INSOLVENCY PRACTITIONERS could pay a heavy fine for working with the government on bankruptcy cases.
Exposure to liability and losses may be on the horizon for insolvency practitioners signed up to government bankruptcy and liquidation rotas under a pilot scheme currently being tested in Stoke.
Changes to the way the bankruptcy cases are divided out from the Insolvency Service to practitioners could see some forced to take on cases with no right of refusal. The professions’ largest trade body R3 has issued a cautionary note to those signing up to the trial. So why is such a controversial trial taking place?
In Stoke the Secretary of State’s Insolvency Service is trialling the new appointment of last resort rota for insolvency practitioners to receive a bankruptcy or liquidation appointment. If the case is turned down by the first two insolvency practitioners (IPs) then the third is compelled to take it.
Currently the rota consists of the government’s official receiver’s Insolvency Service appointing an IP on its rota. There are several rotas around the country divided up by region, e.g. London, Stoke, Blackpool etc. The IP can refuse a case no matter how many have refused before them. However, many try not to do this because an IP is essentially sent to the bottom of the pile.
But why change a system many in the profession believe works fine? According to RSM Tenon head of bankruptcy Mark Sands, this could be part of an efficiency drive for the Insolvency Service, which has seen its budget slashed in the crackdown on public sector spending.
Currently the service will conduct some investigation into a bankruptcy or liquidation to check if there are recoverable assets. If there are, it will pass the case to an IP on a rota. The IP will then be given a few days to conduct minor investigations of their own, before making a decision as to whether they will take on the case. If lots of IPs are refusing a case the service is left out of pocket, having spent days trying to find a practitioner with no results.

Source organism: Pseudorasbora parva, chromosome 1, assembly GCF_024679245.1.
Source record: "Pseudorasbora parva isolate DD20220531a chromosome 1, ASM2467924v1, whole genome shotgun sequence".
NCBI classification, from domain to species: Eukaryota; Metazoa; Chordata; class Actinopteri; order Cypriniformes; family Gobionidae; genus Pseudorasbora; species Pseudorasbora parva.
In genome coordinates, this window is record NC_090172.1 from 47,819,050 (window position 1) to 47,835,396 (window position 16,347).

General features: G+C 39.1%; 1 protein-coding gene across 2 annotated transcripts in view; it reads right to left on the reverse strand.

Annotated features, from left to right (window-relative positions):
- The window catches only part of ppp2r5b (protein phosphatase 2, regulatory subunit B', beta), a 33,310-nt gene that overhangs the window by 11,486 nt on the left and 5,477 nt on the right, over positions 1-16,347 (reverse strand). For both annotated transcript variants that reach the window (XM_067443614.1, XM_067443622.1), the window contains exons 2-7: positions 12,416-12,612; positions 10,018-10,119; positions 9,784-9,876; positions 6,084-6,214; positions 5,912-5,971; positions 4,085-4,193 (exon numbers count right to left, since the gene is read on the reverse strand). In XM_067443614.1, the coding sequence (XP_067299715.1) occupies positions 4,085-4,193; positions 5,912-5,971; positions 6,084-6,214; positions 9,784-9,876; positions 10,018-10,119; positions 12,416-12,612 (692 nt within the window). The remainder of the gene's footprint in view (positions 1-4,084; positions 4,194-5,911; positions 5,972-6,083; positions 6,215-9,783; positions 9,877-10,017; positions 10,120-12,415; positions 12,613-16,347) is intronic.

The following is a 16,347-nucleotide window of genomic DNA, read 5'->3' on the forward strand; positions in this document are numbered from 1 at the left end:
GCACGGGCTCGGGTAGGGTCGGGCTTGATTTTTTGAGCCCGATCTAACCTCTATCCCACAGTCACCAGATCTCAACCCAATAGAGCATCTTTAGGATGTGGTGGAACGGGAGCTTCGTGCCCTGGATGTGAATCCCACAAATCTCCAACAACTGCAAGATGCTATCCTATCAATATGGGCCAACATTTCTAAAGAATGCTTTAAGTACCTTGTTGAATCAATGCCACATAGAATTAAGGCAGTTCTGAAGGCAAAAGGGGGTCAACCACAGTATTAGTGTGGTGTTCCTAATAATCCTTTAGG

This efficiency drive could ensure cases are passed onto IPs without the service having to scour the rota for days, or even weeks, on end while also moving the case off its desk and processed quicker.
Another explanation could be that several large firms are on rotas around the country and are too big to take on smaller cases so refuse any that do not meet their asset recovery criteria. The Insolvency Service could be left spending time and money working their way down a rota list with several IPs from larger firms refusing to take on cases. The latest pilot could be its attempt to force those on the list to take on the cases regardless of their own criteria, to be on its list you must play by its rules.
R3 has warned its members to think carefully about their participation on the rota: “Members should consider carefully their decision, bearing in mind cases that reach the ALR rota have been turned down by two IPs on the Secretary of State rota; and while some may yield rewards, others may result in exposure to liability.”
Currently an IP may come across a case with little funds to recover their fees and creditors returns, but consisted of some fraudulent activity so further funds could be recovered through court processes. The IP is able to hand the case back to the Insolvency Service. The government will then take on the risk, as no case is a sure win, to pursue those funds through the courts.
However, under the new trial the appointed IP would have to decide if it is worth pursuing the fraudulent activity through the courts and take the risk they may not be able to recover their fees if they lose. Or the IP could decide they may not have the funds to pursue the fraud at all.
If the pilot is rolled out, the impact on the working practices of IPs on the rota could be huge. They would have to take on more cases if others decide to drop off the rota.
The costs suffered from the loss-making cases would have to be recovered by charging higher fees says PKF partner Philip Long.
Many believe this trial will eventually find its way around the country and all rotas will work in this manner.
However, according to the Insolvency Service the trial is small scale and low key. There are just ten insolvency practitioners signed up in Stoke. There is a possibility that the pilot will later be rolled out in Blackpool which has 26 IPs on its rota.
The service also claims the trial was “designed at the request of local IPs to deal with cases which the Service regards as marginal in terms of asset recovery, but which the locals were anxious to take appointments in”.
There have been six appointed cases already with the Insolvency Service claiming it will evaluate the results of the pilot towards the end of the year, but practitioners have been warned, by their insolvency trade body, beware of the case behind door number three.
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